I grew up playing Scrabble with my mother and grandmother, both highly competitive people who believed you didn’t serve a child well by cutting her any breaks in a strategic board game even if she is in fourth grade and has a vocabulary no more advanced than a Judy Blume novel. I spent most of my early years losing Scrabble games; I knew no other life.
I was probably in college when I won my first Scrabble game, and I wrote it off to flukey good luck. I didn’t realize my years of losing to Jedi Masters would ever pay off until I won about twenty games, and then I realized I had been in training my whole life. Unfortunately, my Scrabble prowess is limited to beating people off the street who maybe played a few times before and got lucky, plus they’re smart and have a good vocabulary and naively believe that’s enough. Come into my lair, my pretty. Can I offer you some tea?
I still don’t stand a chance against the real pros. Fortunately for me, that still leaves a lot of the population to play. I just adore my regular Scrabble opponents. There is something very satisfying about finding perfectly matched players who offer enough of a challenge for it to feel like a real victory when you beat them, and you win as much as you lose. As much as I hate losing — and, oh, do I ever hate losing — it is simply not satisfying to beat a mismatched opponent who doesn’t even know xu and xi are words and that there are no two letter words which start with V or C. Come on, that’s just not sporting. I used to have a lot of games going, but I found that stresses me out a bit to have so many turns hanging over my head. I limit my games now to only three players: two friends and my Mom. Since I no longer work in an office (or, okay, anywhere) I sometimes pretend Scrabble is my job. And just like my job, some days I take it very seriously.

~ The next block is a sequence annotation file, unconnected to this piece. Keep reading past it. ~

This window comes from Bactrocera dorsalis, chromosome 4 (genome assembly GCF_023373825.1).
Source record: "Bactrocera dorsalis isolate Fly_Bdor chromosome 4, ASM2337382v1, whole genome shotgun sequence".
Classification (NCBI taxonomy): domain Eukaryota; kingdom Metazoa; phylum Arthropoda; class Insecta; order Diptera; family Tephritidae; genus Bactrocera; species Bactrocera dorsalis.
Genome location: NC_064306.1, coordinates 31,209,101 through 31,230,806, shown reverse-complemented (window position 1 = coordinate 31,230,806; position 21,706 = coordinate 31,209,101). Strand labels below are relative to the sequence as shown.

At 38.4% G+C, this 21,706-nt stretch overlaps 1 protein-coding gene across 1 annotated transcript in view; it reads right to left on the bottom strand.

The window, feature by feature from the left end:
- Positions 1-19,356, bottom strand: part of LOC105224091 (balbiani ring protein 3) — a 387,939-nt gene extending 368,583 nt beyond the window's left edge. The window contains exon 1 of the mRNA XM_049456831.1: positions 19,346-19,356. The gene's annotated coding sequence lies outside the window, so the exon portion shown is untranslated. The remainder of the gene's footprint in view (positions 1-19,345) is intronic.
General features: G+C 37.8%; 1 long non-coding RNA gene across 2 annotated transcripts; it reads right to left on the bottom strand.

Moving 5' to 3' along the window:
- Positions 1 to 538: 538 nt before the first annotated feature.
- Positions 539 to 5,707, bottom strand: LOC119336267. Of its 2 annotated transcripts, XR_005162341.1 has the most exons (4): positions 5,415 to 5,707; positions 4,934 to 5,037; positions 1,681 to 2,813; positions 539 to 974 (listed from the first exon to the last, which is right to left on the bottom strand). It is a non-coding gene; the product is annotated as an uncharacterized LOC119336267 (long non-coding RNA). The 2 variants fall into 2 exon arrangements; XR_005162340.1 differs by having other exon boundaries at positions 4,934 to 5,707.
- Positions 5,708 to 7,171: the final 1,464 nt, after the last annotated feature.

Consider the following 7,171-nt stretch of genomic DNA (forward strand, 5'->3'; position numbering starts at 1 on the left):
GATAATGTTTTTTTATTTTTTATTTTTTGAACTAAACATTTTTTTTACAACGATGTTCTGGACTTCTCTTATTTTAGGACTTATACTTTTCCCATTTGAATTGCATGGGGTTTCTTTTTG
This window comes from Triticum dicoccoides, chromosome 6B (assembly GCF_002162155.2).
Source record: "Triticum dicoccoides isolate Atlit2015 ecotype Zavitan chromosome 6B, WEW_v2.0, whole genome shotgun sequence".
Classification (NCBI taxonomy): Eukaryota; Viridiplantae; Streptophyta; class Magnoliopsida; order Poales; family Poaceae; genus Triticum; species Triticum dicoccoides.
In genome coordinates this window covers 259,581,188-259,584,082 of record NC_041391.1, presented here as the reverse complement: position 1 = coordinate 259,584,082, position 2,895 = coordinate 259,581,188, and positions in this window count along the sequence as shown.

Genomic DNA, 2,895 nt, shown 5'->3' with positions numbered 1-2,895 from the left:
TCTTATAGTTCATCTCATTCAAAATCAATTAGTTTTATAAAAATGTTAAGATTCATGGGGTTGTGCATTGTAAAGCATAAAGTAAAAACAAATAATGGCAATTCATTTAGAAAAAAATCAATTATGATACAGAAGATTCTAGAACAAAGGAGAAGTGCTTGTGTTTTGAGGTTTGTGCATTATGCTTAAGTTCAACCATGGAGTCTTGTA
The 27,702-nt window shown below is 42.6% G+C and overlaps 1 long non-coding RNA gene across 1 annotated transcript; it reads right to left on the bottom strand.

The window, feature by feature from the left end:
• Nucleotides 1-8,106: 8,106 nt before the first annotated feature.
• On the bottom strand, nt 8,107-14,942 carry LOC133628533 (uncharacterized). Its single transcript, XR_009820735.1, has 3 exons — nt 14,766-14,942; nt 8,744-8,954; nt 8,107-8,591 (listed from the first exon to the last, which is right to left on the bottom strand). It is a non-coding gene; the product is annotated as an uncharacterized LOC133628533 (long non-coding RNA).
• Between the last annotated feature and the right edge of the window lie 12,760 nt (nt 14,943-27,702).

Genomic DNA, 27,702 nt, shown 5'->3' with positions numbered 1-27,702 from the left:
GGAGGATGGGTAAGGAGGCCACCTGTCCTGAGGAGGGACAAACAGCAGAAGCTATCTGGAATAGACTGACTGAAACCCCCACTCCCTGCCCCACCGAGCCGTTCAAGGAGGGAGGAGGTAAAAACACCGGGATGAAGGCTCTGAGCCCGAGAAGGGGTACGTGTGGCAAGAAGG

Not to sound like a snob, but I draw the line at Words With Friends. It just feels like the People Magazine crossword puzzle to me. Even though I know it looks quite similar to the uninitiated, it’s just not as good as original Scrabble. But I know I have no room to talk: We will occasionally dust off the old Scrabble board when Mom comes over, but more often, we play Scrabble on Facebook. And by more often, I mean every single day. I have no idea what the Scrabble purists think of this, but I love it. Crazy as it sounds, it has helped me feel more connected to my Mom as an adult. We are now communicating every single day through our Scrabble tiles. Plus, of course, I beat her much more than in my younger days when I kept score with a Holly Hobbie pencil.
Scrabble is a great metaphor for life. You have to play the hand you’re dealt, and sometimes that hand is total crap, as in I-I-I-I-O-A. Good luck working with that. However, even then, there are still opportunities hiding somewhere, and you just need to search harder for them. Sometimes the best offense is a good defense, and in mounting that good defense, you wind up screwing yourself. Sometimes you have a fabulous seven letter word (a bingo in Scrabble lingo) but you have no place to put it, kind of like having tons of money but no time to spend it. And sometimes all the stars align and you plunk down the word QUIXOTIC, as in, “She had quixotic dreams about beating me in Scrabble today.”